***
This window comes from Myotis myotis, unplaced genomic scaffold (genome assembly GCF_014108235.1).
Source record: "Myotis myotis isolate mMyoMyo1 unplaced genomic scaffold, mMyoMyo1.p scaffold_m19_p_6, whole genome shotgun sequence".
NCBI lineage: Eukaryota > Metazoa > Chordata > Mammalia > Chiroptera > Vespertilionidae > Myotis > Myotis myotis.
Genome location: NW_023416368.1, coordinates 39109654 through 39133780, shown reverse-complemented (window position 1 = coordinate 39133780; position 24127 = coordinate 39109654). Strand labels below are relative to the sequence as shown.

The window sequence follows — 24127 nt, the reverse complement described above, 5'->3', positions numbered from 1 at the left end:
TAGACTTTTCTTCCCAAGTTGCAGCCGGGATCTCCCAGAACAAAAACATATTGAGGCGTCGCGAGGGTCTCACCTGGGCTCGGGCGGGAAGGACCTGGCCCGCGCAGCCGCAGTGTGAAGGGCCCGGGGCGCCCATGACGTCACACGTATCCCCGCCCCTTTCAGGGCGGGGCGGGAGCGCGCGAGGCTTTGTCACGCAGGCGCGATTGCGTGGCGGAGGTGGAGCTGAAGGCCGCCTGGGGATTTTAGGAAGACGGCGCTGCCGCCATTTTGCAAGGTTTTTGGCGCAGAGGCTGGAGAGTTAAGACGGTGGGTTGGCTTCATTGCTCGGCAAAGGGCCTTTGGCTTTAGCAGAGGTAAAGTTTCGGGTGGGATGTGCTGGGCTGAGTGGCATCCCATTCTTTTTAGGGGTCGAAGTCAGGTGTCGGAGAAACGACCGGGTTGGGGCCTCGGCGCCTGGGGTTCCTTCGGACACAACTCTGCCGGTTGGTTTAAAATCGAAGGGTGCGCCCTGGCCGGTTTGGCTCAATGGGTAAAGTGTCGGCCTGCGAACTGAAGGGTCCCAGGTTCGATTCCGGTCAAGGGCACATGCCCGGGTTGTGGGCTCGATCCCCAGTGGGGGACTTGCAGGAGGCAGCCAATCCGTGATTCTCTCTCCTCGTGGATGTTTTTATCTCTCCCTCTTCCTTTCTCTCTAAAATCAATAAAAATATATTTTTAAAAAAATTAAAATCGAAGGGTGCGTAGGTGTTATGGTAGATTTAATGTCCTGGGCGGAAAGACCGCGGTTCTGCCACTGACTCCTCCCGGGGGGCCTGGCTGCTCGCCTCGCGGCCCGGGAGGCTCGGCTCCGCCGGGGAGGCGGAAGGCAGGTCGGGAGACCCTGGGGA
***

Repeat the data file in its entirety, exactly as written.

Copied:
This window comes from Myotis myotis, unplaced genomic scaffold (genome assembly GCF_014108235.1).
Source record: "Myotis myotis isolate mMyoMyo1 unplaced genomic scaffold, mMyoMyo1.p scaffold_m19_p_6, whole genome shotgun sequence".
NCBI lineage: Eukaryota > Metazoa > Chordata > Mammalia > Chiroptera > Vespertilionidae > Myotis > Myotis myotis.
Genome location: NW_023416368.1, coordinates 39109654 through 39133780, shown reverse-complemented (window position 1 = coordinate 39133780; position 24127 = coordinate 39109654). Strand labels below are relative to the sequence as shown.

The window sequence follows — 24127 nt, the reverse complement described above, 5'->3', positions numbered from 1 at the left end:
TAGACTTTTCTTCCCAAGTTGCAGCCGGGATCTCCCAGAACAAAAACATATTGAGGCGTCGCGAGGGTCTCACCTGGGCTCGGGCGGGAAGGACCTGGCCCGCGCAGCCGCAGTGTGAAGGGCCCGGGGCGCCCATGACGTCACACGTATCCCCGCCCCTTTCAGGGCGGGGCGGGAGCGCGCGAGGCTTTGTCACGCAGGCGCGATTGCGTGGCGGAGGTGGAGCTGAAGGCCGCCTGGGGATTTTAGGAAGACGGCGCTGCCGCCATTTTGCAAGGTTTTTGGCGCAGAGGCTGGAGAGTTAAGACGGTGGGTTGGCTTCATTGCTCGGCAAAGGGCCTTTGGCTTTAGCAGAGGTAAAGTTTCGGGTGGGATGTGCTGGGCTGAGTGGCATCCCATTCTTTTTAGGGGTCGAAGTCAGGTGTCGGAGAAACGACCGGGTTGGGGCCTCGGCGCCTGGGGTTCCTTCGGACACAACTCTGCCGGTTGGTTTAAAATCGAAGGGTGCGCCCTGGCCGGTTTGGCTCAATGGGTAAAGTGTCGGCCTGCGAACTGAAGGGTCCCAGGTTCGATTCCGGTCAAGGGCACATGCCCGGGTTGTGGGCTCGATCCCCAGTGGGGGACTTGCAGGAGGCAGCCAATCCGTGATTCTCTCTCCTCGTGGATGTTTTTATCTCTCCCTCTTCCTTTCTCTCTAAAATCAATAAAAATATATTTTTAAAAAAATTAAAATCGAAGGGTGCGTAGGTGTTATGGTAGATTTAATGTCCTGGGCGGAAAGACCGCGGTTCTGCCACTGACTCCTCCCGGGGGGCCTGGCTGCTCGCCTCGCGGCCCGGGAGGCTCGGCTCCGCCGGGGAGGCGGAAGGCAGGTCGGGAGACCCTGGGGA